Encyclopedia of Signaling Molecules

2018 Edition
| Editors: Sangdun Choi


  • Julhash U. Kazi
  • Nuzhat N. Kabir
  • Lars Rönnstrand
Reference work entry
DOI: https://doi.org/10.1007/978-3-319-67199-4_101775


 Bex;  DXS6984E;  HGR74;  NADE;  NGFRAP1

Historical Background

The Brain-Expressed X-linked (BEX) is a family of five proteins including BEX1, BEX2, BEX3, BEX4, and BEX5 (Kazi et al. 2015). BEX-family proteins are characterized by a highly conserved BEX domain (Fig. 1). Function of the BEX domain is still poorly understood. Recent studies identified a role of BEX domain containing proteins in growth control. All BEX genes cluster to the human Xq22 chromosome. BEX3 was the first BEX-family protein described and was initially named HGR74 (Rapp et al. 1990).
BEX3, Fig. 1

BEX family proteins. All BEX family proteins share a characteristic BEX domain. BEX2 and BEX3 have an uncharacterized N-terminal region

BEX3 Gene and Spice Variants

Human BEX gene encodes three splice variants known as BEX3 isoforms a, b and c (Fig 2). Although all three isoforms contain an intact BEX domain, isoform c has an N-terminal uncharacterized region with proline-rich (PXXP) motif, indicating that isoform c might associate with SRC-homology 3 (SH3) domain-containing proteins. BEX3 expression was described in various human tissues including testis, prostate, ovarian granulosa cells, and seminal vesicles (Rapp et al. 1990). The mouse homolog of BEX3 is known as Nerve Growth Factor Receptor Associated Protein 1 (NGFRAP1). Mouse BEX3 was identified as a nerve growth factor receptor (p75NTR)-associating protein and was named NADE (Mukai et al. 2000). In mouse, BEX3 expression has been described in brain, heart, lung, stomach, small intestine, and muscle tissues (Mukai et al. 2000). BEX3 expression was also described in pillar cells (Sano et al. 2001), and higher expression was detected during mouse embryonic development (Sharov et al. 2003). Mouse BEX3 has a short sequence of nuclear export signal (NES). Therefore, BEX3 is localized both to the cytosol and also to the nucleus (Mukai et al. 2000; Alvarez et al. 2005).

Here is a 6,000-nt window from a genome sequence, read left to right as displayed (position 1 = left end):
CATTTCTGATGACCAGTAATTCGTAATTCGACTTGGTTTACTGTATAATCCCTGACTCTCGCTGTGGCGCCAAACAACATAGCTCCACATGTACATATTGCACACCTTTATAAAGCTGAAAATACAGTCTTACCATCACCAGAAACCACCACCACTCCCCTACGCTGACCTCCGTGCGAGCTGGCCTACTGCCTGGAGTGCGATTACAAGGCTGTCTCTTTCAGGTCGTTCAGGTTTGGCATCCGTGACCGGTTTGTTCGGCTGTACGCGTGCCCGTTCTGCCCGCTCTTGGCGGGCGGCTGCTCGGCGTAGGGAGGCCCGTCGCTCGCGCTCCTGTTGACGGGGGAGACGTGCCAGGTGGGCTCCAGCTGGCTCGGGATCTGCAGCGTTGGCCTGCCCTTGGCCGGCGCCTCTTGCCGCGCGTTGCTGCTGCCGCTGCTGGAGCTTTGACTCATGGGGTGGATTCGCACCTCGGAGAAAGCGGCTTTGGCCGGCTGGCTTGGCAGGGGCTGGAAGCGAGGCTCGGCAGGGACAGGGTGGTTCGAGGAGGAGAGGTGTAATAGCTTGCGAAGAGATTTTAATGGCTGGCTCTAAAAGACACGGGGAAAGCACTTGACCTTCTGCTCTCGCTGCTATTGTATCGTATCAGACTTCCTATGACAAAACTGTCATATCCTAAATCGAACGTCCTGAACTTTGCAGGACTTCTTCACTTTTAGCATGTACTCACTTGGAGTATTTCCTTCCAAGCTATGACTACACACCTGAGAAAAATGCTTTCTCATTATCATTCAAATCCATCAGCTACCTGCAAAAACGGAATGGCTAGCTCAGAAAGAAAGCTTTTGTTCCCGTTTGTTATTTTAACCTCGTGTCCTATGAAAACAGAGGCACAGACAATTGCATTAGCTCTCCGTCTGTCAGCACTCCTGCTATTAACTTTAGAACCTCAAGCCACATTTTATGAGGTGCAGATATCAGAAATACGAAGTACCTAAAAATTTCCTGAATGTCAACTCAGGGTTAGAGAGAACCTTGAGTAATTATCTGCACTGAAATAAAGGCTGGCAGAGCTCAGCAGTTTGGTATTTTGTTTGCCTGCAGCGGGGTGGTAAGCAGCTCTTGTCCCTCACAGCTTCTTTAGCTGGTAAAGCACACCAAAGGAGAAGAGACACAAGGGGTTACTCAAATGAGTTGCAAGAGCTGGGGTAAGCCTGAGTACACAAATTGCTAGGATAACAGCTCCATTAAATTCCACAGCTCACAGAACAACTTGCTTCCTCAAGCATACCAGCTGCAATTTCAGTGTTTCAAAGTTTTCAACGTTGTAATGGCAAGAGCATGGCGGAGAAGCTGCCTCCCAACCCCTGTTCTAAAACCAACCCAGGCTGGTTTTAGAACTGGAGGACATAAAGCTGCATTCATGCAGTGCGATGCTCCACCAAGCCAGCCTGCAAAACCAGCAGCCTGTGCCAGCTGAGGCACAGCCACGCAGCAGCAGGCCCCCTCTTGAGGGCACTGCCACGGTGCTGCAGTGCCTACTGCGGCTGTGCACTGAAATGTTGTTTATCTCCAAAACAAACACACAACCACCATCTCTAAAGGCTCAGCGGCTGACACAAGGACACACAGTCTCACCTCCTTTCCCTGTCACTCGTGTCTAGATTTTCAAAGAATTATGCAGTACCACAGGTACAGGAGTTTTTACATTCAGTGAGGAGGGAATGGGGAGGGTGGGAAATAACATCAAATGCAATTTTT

BEX3, Fig. 2

BEX3 splice variants. BEX3 gene encodes three different splice variants. All three isoforms have a functional BEX domain. Isoform c is the longest BEX3 isoform having a N-terminal region with proline-rich (PXXP) sequence